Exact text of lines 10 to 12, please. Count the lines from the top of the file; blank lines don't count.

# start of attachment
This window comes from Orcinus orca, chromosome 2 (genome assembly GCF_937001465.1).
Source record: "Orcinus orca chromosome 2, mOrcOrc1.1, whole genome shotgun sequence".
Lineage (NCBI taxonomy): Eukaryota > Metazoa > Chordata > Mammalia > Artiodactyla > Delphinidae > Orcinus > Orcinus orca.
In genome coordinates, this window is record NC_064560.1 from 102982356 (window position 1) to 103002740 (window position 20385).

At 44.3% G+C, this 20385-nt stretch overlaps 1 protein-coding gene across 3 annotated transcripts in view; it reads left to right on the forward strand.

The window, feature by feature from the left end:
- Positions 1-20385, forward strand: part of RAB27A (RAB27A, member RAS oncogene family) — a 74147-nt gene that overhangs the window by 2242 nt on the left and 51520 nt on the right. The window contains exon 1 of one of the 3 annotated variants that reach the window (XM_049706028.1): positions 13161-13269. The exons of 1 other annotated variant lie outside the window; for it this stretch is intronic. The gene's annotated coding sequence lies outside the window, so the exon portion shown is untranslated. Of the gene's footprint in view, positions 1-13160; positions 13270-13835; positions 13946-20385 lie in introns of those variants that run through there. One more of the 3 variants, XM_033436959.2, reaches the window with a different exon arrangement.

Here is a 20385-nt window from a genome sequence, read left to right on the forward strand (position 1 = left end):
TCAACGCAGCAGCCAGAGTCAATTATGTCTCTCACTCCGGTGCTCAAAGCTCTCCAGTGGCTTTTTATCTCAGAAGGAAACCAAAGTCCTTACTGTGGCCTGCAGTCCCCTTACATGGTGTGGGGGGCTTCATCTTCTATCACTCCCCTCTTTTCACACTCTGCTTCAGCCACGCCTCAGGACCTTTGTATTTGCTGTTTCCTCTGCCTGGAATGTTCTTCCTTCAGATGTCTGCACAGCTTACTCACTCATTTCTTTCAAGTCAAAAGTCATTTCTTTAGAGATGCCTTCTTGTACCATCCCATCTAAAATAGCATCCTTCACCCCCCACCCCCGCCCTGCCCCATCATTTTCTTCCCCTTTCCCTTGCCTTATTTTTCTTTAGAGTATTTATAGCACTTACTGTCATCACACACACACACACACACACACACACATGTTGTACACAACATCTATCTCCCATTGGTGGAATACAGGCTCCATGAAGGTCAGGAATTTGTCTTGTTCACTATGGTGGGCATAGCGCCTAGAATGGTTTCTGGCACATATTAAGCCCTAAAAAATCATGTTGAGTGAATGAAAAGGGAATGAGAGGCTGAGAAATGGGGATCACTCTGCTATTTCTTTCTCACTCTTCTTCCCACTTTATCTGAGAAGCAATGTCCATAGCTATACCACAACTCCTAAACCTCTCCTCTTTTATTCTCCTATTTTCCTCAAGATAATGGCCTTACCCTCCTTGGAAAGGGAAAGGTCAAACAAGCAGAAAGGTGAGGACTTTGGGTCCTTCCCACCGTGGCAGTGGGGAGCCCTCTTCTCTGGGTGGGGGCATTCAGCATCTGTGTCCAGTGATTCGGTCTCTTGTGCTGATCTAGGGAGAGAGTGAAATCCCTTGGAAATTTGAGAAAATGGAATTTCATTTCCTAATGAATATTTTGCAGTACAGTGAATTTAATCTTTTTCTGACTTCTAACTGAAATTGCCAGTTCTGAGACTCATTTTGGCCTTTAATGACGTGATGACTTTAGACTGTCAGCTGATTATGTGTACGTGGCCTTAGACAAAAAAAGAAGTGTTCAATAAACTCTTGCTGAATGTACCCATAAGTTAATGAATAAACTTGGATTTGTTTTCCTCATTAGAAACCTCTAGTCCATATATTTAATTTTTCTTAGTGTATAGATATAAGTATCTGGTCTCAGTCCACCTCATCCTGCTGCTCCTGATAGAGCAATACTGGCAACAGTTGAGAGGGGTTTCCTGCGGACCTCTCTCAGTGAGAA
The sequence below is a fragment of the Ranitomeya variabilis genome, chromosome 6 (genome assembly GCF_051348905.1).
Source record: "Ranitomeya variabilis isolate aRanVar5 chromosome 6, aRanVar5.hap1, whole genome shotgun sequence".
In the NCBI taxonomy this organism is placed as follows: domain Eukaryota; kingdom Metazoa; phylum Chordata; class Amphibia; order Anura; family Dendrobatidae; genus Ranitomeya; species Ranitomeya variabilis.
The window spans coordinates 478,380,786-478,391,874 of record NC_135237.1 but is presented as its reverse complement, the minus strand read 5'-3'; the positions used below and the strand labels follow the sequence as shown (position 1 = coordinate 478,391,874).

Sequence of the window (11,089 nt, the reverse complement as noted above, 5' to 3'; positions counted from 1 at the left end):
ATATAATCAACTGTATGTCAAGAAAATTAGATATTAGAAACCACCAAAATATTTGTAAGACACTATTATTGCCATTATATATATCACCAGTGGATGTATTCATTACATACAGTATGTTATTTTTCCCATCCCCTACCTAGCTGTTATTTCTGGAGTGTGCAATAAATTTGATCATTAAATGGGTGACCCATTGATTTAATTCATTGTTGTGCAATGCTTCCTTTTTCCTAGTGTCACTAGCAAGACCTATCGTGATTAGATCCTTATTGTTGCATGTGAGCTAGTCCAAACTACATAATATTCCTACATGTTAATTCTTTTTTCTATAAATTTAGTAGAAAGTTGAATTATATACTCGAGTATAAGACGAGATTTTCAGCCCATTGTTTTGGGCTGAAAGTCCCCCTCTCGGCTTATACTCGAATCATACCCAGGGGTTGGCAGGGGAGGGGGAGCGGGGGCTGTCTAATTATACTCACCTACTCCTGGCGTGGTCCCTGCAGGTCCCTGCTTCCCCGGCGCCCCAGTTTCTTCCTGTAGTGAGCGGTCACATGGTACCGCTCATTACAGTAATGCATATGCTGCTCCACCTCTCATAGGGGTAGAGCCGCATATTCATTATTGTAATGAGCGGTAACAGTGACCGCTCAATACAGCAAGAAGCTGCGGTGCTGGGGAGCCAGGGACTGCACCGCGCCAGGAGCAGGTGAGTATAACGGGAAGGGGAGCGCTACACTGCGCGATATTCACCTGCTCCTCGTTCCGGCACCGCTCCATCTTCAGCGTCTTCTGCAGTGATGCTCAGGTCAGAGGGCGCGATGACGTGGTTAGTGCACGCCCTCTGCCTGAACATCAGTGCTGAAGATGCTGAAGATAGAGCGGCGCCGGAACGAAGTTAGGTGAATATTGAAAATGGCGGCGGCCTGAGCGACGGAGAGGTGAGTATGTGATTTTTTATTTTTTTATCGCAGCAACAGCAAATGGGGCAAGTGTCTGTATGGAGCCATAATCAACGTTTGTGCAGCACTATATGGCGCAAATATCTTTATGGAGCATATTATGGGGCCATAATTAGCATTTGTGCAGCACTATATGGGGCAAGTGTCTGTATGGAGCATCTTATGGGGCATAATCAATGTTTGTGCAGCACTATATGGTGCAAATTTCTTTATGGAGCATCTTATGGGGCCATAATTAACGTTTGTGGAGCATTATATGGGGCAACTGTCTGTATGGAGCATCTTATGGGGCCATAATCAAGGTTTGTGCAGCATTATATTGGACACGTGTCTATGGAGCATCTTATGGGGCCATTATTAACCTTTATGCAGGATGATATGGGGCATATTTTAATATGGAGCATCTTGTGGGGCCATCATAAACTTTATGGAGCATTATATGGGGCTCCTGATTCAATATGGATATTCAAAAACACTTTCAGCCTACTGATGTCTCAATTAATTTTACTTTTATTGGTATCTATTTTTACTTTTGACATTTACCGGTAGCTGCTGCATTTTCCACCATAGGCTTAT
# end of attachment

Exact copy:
The sequence below is a fragment of the Ranitomeya variabilis genome, chromosome 6 (genome assembly GCF_051348905.1).
Source record: "Ranitomeya variabilis isolate aRanVar5 chromosome 6, aRanVar5.hap1, whole genome shotgun sequence".
In the NCBI taxonomy this organism is placed as follows: domain Eukaryota; kingdom Metazoa; phylum Chordata; class Amphibia; order Anura; family Dendrobatidae; genus Ranitomeya; species Ranitomeya variabilis.